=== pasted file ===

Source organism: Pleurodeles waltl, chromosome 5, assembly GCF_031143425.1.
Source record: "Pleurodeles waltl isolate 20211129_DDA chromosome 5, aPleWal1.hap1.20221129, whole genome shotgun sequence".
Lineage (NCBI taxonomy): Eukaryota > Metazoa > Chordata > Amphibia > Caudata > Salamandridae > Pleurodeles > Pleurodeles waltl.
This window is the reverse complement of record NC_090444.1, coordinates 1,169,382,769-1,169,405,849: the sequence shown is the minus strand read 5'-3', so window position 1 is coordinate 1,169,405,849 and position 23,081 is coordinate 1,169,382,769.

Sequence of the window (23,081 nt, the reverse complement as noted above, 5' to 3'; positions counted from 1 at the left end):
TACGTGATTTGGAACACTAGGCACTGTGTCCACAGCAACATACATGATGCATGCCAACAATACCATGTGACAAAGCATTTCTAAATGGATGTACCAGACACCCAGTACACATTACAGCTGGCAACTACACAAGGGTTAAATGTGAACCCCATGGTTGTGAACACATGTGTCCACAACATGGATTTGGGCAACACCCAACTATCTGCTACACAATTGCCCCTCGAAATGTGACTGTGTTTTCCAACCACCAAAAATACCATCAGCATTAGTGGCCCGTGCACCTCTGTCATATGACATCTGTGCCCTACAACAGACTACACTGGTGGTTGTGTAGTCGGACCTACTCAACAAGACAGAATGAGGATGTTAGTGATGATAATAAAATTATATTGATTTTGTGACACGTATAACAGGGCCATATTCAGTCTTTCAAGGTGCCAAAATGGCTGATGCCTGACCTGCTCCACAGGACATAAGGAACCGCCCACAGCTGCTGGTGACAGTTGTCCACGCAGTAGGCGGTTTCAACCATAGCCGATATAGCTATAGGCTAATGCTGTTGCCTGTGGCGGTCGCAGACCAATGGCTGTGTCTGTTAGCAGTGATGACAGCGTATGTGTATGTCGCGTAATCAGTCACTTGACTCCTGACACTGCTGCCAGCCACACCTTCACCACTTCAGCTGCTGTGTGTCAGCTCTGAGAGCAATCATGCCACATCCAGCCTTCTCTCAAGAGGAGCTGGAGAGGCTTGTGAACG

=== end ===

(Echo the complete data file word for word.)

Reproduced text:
Source organism: Pleurodeles waltl, chromosome 5, assembly GCF_031143425.1.
Source record: "Pleurodeles waltl isolate 20211129_DDA chromosome 5, aPleWal1.hap1.20221129, whole genome shotgun sequence".
Lineage (NCBI taxonomy): Eukaryota > Metazoa > Chordata > Amphibia > Caudata > Salamandridae > Pleurodeles > Pleurodeles waltl.
This window is the reverse complement of record NC_090444.1, coordinates 1,169,382,769-1,169,405,849: the sequence shown is the minus strand read 5'-3', so window position 1 is coordinate 1,169,405,849 and position 23,081 is coordinate 1,169,382,769.

Sequence of the window (23,081 nt, the reverse complement as noted above, 5' to 3'; positions counted from 1 at the left end):
TACGTGATTTGGAACACTAGGCACTGTGTCCACAGCAACATACATGATGCATGCCAACAATACCATGTGACAAAGCATTTCTAAATGGATGTACCAGACACCCAGTACACATTACAGCTGGCAACTACACAAGGGTTAAATGTGAACCCCATGGTTGTGAACACATGTGTCCACAACATGGATTTGGGCAACACCCAACTATCTGCTACACAATTGCCCCTCGAAATGTGACTGTGTTTTCCAACCACCAAAAATACCATCAGCATTAGTGGCCCGTGCACCTCTGTCATATGACATCTGTGCCCTACAACAGACTACACTGGTGGTTGTGTAGTCGGACCTACTCAACAAGACAGAATGAGGATGTTAGTGATGATAATAAAATTATATTGATTTTGTGACACGTATAACAGGGCCATATTCAGTCTTTCAAGGTGCCAAAATGGCTGATGCCTGACCTGCTCCACAGGACATAAGGAACCGCCCACAGCTGCTGGTGACAGTTGTCCACGCAGTAGGCGGTTTCAACCATAGCCGATATAGCTATAGGCTAATGCTGTTGCCTGTGGCGGTCGCAGACCAATGGCTGTGTCTGTTAGCAGTGATGACAGCGTATGTGTATGTCGCGTAATCAGTCACTTGACTCCTGACACTGCTGCCAGCCACACCTTCACCACTTCAGCTGCTGTGTGTCAGCTCTGAGAGCAATCATGCCACATCCAGCCTTCTCTCAAGAGGAGCTGGAGAGGCTTGTGAACG